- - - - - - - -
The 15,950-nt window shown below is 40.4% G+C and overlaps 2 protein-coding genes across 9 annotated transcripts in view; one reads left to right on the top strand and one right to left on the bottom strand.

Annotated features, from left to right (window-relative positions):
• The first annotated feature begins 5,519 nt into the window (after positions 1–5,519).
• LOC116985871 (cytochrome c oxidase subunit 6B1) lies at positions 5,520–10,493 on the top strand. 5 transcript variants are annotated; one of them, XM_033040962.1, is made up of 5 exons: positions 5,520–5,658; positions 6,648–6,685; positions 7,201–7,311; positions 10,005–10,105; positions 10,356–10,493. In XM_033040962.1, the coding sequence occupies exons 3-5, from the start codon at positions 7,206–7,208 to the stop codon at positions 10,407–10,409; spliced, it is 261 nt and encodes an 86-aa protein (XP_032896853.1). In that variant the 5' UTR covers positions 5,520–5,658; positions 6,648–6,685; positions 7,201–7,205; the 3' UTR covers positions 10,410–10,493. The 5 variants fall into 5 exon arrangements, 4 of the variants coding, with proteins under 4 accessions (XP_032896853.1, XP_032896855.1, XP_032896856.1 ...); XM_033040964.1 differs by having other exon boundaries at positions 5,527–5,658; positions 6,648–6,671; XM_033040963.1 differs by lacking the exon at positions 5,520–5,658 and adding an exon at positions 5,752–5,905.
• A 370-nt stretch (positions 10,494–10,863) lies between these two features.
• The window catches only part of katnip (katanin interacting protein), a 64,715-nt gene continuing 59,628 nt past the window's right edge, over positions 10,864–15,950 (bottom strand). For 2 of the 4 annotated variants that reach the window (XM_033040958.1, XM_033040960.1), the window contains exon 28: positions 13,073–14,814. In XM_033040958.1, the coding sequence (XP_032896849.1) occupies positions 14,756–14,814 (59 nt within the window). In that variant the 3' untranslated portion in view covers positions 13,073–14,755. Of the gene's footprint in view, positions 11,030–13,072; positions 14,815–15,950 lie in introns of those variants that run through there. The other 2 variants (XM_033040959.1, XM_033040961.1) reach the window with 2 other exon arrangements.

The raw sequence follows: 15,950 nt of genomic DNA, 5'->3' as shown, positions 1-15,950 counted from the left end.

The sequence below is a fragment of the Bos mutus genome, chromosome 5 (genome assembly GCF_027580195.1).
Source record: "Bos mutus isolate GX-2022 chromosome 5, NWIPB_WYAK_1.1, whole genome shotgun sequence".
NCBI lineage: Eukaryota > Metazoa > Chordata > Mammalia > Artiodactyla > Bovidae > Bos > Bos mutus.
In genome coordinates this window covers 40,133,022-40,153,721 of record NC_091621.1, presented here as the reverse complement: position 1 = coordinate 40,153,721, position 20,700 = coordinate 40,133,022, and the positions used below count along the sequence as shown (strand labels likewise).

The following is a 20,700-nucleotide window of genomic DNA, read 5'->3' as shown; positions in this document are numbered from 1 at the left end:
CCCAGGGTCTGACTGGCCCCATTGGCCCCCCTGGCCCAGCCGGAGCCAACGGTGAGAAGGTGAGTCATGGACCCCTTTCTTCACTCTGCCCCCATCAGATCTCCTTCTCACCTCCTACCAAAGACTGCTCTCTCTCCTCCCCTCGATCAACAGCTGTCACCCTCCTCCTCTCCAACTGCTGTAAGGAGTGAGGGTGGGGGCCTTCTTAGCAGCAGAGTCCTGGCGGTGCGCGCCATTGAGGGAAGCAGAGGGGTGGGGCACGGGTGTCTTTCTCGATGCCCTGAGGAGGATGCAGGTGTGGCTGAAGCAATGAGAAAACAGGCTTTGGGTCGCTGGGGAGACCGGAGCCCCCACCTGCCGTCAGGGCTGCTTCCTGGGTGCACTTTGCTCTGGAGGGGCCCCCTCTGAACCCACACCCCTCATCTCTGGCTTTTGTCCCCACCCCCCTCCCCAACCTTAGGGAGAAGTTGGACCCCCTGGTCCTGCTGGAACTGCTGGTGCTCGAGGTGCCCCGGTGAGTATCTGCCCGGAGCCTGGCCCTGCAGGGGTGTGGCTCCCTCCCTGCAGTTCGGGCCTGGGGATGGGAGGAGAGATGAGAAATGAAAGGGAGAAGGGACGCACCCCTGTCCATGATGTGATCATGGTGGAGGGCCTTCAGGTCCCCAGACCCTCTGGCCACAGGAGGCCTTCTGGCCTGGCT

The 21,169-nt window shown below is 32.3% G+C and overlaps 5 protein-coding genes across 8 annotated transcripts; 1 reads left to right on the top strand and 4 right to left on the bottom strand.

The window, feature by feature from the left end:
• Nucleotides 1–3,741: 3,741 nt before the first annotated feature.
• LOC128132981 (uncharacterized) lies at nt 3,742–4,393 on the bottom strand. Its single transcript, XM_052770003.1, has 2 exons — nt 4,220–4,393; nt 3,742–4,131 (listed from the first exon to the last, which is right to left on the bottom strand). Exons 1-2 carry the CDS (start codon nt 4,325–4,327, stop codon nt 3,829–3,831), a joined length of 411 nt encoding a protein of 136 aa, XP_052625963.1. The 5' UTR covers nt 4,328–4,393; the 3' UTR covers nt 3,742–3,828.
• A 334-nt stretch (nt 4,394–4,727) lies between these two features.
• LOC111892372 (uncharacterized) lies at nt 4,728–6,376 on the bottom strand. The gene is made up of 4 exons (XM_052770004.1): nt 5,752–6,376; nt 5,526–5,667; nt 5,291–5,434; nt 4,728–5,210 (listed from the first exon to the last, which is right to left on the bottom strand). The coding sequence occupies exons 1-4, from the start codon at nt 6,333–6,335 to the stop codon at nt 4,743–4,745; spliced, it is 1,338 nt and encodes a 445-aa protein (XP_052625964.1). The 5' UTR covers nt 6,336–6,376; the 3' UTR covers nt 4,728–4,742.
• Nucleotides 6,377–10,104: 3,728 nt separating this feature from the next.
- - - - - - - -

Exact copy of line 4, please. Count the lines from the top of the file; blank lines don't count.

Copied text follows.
• LOC116985871 (cytochrome c oxidase subunit 6B1) lies at positions 5,520–10,493 on the top strand. 5 transcript variants are annotated; one of them, XM_033040962.1, is made up of 5 exons: positions 5,520–5,658; positions 6,648–6,685; positions 7,201–7,311; positions 10,005–10,105; positions 10,356–10,493. In XM_033040962.1, the coding sequence occupies exons 3-5, from the start codon at positions 7,206–7,208 to the stop codon at positions 10,407–10,409; spliced, it is 261 nt and encodes an 86-aa protein (XP_032896853.1). In that variant the 5' UTR covers positions 5,520–5,658; positions 6,648–6,685; positions 7,201–7,205; the 3' UTR covers positions 10,410–10,493. The 5 variants fall into 5 exon arrangements, 4 of the variants coding, with proteins under 4 accessions (XP_032896853.1, XP_032896855.1, XP_032896856.1 ...); XM_033040964.1 differs by having other exon boundaries at positions 5,527–5,658; positions 6,648–6,671; XM_033040963.1 differs by lacking the exon at positions 5,520–5,658 and adding an exon at positions 5,752–5,905.